In her last speech in the chamber on 27 June 2002 Gibbs made a warm statement about her time in the Senate:

For me, the last six years have been a very memorable and wonderful experience. It is a time of my life that will never be forgotten. No matter what happens from now on, the memories, the experiences and the friendships are things that nobody can ever take away from me.

During valedictory speeches, Senator John Faulkner (ALP, NSW) described her as ‘a great party stalwart and a great trade union stalwart’; other senators recognised her efforts for the disadvantaged, Senator Ron Boswell (NPA, Qld) saying ‘you come from an area that is mainly battlers, and you stood in this parliament and spoke for them’, while Senator Michael Forshaw (ALP, NSW) referred to her as a person ‘with a tremendous heart’.

After leaving the Senate Gibbs remained active in the Queensland Labor Party at branch level. Aside from a reported interest in standing as a Labor candidate in the 2004 Ipswich mayoral election, she stayed out of public life, working for the Logan Council, and as a real estate agent. She became a life member of the ALP in 2006.[6]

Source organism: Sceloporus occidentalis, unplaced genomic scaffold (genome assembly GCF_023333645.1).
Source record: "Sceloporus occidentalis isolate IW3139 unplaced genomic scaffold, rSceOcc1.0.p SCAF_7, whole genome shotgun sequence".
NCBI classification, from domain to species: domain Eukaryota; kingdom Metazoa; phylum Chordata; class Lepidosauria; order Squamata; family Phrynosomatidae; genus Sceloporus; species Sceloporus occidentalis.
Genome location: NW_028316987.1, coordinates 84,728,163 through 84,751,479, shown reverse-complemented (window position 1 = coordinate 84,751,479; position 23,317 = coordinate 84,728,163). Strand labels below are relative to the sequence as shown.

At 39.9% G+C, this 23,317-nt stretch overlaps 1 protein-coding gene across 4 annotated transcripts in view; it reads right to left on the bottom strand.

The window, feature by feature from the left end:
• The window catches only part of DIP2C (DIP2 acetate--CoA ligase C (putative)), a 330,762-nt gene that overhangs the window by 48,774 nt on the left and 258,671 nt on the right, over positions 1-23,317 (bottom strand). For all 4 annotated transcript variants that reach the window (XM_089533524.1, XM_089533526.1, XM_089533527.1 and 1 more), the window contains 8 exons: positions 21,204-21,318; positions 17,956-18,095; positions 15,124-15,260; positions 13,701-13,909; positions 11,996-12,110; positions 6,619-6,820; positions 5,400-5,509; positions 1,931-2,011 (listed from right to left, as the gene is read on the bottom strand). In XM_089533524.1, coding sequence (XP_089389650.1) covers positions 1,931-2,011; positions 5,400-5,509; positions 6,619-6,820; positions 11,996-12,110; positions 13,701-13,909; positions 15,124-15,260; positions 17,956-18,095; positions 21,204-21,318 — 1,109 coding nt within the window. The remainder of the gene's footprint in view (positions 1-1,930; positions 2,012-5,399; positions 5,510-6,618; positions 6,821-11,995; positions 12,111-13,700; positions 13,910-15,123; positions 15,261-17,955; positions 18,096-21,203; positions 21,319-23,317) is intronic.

Tim Bryant

[1] ‘Brenda Gibbs’ in John E. S. McCulloch (ed.) The Legislators: Queensland Women in State and Federal Parliaments, Central Queensland University Press, Rockhampton, Qld, 2005, pp. 179–80; CPD, 11 Sept. 1996, pp. 3318–21.

[2] CT, 9 April 1995, p. 3; Courier-Mail (Brisb.), 9 Oct. 1999, pp. 1, 4, 14 Sept. 1996, p. 2; ‘Political Chronicle’, Australian Journal of Politics and History, Vol. 41, Issue 3, Dec. 1995, p. 463; Transcript, ABC Radio, ‘AM’, 11 Oct. 1999.

[3] CPD, 11 Sept. 1996, pp. 3318–21; Robert Hoge, Ugly: My Memoir, Hachette, Syd., 2013, p. 272; CPD, 5 Dec. 1996, pp. 6854–5, 2 March 1998, p. 811, 28 May 1997, pp. 3855–7, 15 May 2002, pp. 1536–8, 26 Nov. 1997, pp. 9533–5, 30 March 1999, pp. 3483–4, 20 April 1999, pp. 3893–6, 27 April 1999, pp. 4376–9, 12 April 2000, pp. 13961–4, 22 June 2000, p. 15493.